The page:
In the preliminary hearing Monday for James Holmes, the man charged with the murder of 12 people at the Aurora, Colorado movie theater on July 20, began with Officer Jason Oviatt providing testimony. Reports from that day said that Holmes “stared off into space” and “seemed out of it” as he was taken into custody by officers, according to The Denver Post.
“He was very relaxed,” Oviatt testified. “It was like there weren’t normal emotional responses.”
When Holmes was found by officers he had his hands placed on the top of his vehicle with a semi automatic handgun next to his hands. Oviatt said that Holmes was “just standing there. Not doing anything. Not in any hurry. Not excited. Not urgent about anything.”
Oviatt also testified that at first he thought Holmes might have been a police officer because of the body armor he was wearing. Oviatt said the body armor made it difficult to search Holmes. When a search was conducted, police found an assault rifle near the door of Holmes’ vehicle, a rifle case in the car, a knife in his belt and magazine in his pockets.
Oviatt then told the court that Holmes said explosives in his apartment would explode if tripped when he was being searched. Victims continued to evacuate the theater as Holmes was being searched.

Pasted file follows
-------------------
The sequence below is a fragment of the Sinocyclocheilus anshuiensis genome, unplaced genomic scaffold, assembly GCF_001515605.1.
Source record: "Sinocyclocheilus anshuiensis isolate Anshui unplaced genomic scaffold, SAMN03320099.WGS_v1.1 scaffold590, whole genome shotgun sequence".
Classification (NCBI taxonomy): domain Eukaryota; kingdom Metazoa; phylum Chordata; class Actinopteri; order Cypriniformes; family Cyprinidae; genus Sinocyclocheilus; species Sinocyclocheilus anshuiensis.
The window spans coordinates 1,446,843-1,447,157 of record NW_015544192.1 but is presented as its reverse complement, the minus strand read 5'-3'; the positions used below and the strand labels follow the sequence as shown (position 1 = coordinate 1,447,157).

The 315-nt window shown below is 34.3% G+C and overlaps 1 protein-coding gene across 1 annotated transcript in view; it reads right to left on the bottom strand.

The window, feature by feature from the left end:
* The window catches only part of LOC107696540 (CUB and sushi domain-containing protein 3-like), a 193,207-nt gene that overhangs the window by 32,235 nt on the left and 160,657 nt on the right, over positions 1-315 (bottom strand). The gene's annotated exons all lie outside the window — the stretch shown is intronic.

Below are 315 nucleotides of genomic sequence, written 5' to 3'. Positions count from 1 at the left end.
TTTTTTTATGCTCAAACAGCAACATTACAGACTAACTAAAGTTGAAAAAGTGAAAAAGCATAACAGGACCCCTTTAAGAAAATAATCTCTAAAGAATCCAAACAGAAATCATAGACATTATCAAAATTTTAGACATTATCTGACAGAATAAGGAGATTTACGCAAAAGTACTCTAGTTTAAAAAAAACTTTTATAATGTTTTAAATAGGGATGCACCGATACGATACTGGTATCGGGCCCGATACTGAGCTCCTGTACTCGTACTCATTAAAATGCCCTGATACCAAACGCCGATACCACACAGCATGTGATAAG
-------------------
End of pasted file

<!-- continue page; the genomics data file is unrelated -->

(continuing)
Another officer, Aaron Blue, testified Monday as well. Blue said that he held victim Jessica Ghawi in the back of his cruiser as another officer drove to the hospital. Ghawi died of her injuries. “Every time she moved, she stopped breathing,” Blue said.
Officer Justin Grizzle tried to hold back tears when he took the stand Monday to describe what it was like to enter the shooting scene and found “several bodies throughout the theater laying motionless. After what I saw in that theater, I didn’t want anyone else to die,” Grizzle said. Grizzle drove six victims to the hospital himself, including Ashley Mosher and Caleb Medley. Grizzle said that one victim tried to jump out of his cruiser to find his daughter. He also noted that he could hear blood sloshing in the vehicle as he drove to the hospital.
The preliminary hearing is expected to take all week as the prosecutors from Arapahoe County are revealing their case against Holmes. Upon the conclusion of the hearing, the judge will determine if there is enough evidence against Holmes for the case to continue. Holmes has been charged with 164 counts of murder and attempted murder. He was also charged with one count of illegal explosives possession and one sentence-enhancement count for allegedly committing a crime of violence.